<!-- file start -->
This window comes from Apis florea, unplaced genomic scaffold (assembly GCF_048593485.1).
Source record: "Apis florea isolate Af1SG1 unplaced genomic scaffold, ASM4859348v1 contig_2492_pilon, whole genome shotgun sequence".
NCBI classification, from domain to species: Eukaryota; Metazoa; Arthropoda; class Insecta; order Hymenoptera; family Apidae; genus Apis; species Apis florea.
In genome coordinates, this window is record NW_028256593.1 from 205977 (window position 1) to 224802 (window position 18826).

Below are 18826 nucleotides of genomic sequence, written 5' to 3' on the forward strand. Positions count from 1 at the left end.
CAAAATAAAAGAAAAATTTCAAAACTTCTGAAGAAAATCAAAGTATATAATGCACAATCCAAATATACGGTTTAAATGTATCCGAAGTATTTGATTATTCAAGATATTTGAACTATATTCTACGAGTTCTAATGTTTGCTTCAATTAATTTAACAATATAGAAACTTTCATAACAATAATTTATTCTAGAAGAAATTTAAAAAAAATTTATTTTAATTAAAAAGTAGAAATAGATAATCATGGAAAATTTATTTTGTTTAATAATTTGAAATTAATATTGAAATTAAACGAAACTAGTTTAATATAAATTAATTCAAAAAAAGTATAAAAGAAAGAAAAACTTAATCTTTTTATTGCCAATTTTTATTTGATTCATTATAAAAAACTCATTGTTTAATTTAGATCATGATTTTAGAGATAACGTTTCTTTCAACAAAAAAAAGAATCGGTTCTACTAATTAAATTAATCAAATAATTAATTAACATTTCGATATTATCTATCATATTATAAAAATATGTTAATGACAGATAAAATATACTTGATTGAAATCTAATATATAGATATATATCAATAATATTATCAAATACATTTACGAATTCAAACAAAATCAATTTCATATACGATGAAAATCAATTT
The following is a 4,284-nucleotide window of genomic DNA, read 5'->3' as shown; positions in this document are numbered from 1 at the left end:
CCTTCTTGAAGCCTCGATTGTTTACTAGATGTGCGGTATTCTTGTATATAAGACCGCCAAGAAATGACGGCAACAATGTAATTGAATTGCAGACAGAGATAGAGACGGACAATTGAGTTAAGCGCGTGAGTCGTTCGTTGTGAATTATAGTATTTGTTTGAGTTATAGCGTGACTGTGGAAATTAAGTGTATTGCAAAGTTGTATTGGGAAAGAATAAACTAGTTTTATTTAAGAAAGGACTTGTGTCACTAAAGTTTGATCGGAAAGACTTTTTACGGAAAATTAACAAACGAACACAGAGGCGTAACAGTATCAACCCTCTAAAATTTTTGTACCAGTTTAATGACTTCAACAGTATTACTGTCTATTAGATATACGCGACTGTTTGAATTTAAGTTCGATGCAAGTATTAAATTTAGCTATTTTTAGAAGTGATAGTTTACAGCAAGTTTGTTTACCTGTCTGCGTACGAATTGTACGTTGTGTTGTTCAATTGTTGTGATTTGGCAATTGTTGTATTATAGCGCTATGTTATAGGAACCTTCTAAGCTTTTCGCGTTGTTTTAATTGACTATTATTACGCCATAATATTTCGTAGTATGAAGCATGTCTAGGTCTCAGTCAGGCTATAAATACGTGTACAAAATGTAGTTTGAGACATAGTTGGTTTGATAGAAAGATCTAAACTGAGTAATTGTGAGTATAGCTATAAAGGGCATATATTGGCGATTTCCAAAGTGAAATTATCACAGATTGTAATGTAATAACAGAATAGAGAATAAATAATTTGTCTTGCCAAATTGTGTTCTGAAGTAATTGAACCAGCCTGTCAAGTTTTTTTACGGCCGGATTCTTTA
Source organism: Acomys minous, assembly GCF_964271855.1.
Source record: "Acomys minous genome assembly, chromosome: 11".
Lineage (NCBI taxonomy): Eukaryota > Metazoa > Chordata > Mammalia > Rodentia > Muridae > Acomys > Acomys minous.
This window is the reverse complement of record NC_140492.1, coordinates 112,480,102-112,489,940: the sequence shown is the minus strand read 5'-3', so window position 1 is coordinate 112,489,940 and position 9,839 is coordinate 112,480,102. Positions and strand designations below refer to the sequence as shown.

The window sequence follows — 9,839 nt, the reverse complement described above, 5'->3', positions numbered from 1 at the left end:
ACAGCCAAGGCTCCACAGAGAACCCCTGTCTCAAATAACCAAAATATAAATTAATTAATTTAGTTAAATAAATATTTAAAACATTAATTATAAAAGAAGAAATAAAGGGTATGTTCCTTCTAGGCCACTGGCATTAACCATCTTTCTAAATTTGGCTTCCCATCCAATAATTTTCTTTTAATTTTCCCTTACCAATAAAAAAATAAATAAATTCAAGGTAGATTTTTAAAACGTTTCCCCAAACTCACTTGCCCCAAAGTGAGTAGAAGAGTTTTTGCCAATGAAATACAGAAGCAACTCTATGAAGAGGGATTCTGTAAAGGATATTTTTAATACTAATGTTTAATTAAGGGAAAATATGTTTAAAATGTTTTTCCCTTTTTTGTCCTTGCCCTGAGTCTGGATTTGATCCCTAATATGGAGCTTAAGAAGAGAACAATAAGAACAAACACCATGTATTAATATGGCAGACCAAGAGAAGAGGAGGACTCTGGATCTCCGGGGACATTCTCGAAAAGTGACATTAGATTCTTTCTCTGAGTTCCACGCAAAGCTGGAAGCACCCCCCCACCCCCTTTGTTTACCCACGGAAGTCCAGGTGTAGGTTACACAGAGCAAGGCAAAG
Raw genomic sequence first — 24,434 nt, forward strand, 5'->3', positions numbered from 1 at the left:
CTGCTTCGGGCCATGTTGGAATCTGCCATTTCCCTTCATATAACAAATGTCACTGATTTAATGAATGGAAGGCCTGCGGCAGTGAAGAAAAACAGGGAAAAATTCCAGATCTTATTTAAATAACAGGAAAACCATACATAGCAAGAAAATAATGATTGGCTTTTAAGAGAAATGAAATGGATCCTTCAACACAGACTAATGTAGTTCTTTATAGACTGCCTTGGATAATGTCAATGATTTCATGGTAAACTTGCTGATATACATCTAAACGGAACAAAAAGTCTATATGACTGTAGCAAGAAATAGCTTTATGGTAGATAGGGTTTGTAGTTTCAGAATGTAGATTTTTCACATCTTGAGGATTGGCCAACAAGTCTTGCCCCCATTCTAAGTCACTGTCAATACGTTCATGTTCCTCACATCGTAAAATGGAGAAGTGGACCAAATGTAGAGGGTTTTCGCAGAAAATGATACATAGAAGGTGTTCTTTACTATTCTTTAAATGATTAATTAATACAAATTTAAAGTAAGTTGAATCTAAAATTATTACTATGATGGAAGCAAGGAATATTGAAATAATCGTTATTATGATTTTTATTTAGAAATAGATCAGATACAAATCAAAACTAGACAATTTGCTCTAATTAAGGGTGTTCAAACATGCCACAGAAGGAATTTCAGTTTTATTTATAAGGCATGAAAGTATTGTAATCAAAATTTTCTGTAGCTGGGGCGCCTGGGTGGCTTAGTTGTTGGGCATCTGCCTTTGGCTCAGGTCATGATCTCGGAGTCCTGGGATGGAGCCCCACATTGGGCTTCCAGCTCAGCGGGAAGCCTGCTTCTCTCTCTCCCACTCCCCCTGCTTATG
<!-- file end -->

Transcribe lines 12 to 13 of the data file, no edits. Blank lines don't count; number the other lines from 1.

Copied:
This window is the reverse complement of record NC_140492.1, coordinates 112,480,102-112,489,940: the sequence shown is the minus strand read 5'-3', so window position 1 is coordinate 112,489,940 and position 9,839 is coordinate 112,480,102. Positions and strand designations below refer to the sequence as shown.

The window sequence follows — 9,839 nt, the reverse complement described above, 5'->3', positions numbered from 1 at the left end: